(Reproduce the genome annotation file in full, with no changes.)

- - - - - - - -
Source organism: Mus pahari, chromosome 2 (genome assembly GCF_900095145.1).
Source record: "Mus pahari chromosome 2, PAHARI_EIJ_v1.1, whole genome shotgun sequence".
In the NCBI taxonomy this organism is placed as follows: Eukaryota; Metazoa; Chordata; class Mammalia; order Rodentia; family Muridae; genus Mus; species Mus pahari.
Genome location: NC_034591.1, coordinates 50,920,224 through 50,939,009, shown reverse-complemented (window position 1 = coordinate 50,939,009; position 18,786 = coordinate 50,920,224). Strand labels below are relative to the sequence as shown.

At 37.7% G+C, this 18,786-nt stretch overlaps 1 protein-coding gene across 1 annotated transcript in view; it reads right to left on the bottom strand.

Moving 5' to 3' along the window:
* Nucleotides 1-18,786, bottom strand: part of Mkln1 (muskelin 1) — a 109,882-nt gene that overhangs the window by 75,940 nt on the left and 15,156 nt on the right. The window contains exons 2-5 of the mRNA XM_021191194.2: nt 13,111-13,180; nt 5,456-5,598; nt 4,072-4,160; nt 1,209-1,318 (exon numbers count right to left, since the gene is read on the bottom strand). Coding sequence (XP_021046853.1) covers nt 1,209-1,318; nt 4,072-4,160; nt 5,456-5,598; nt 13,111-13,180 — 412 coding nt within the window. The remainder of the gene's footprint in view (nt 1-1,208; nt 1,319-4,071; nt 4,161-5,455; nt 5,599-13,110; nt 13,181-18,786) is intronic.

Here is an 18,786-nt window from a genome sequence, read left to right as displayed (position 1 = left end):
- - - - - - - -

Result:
Source organism: Mus pahari, chromosome 2 (genome assembly GCF_900095145.1).
Source record: "Mus pahari chromosome 2, PAHARI_EIJ_v1.1, whole genome shotgun sequence".
In the NCBI taxonomy this organism is placed as follows: Eukaryota; Metazoa; Chordata; class Mammalia; order Rodentia; family Muridae; genus Mus; species Mus pahari.
Genome location: NC_034591.1, coordinates 50,920,224 through 50,939,009, shown reverse-complemented (window position 1 = coordinate 50,939,009; position 18,786 = coordinate 50,920,224). Strand labels below are relative to the sequence as shown.

At 37.7% G+C, this 18,786-nt stretch overlaps 1 protein-coding gene across 1 annotated transcript in view; it reads right to left on the bottom strand.

Moving 5' to 3' along the window:
* Nucleotides 1-18,786, bottom strand: part of Mkln1 (muskelin 1) — a 109,882-nt gene that overhangs the window by 75,940 nt on the left and 15,156 nt on the right. The window contains exons 2-5 of the mRNA XM_021191194.2: nt 13,111-13,180; nt 5,456-5,598; nt 4,072-4,160; nt 1,209-1,318 (exon numbers count right to left, since the gene is read on the bottom strand). Coding sequence (XP_021046853.1) covers nt 1,209-1,318; nt 4,072-4,160; nt 5,456-5,598; nt 13,111-13,180 — 412 coding nt within the window. The remainder of the gene's footprint in view (nt 1-1,208; nt 1,319-4,071; nt 4,161-5,455; nt 5,599-13,110; nt 13,181-18,786) is intronic.

Here is an 18,786-nt window from a genome sequence, read left to right as displayed (position 1 = left end):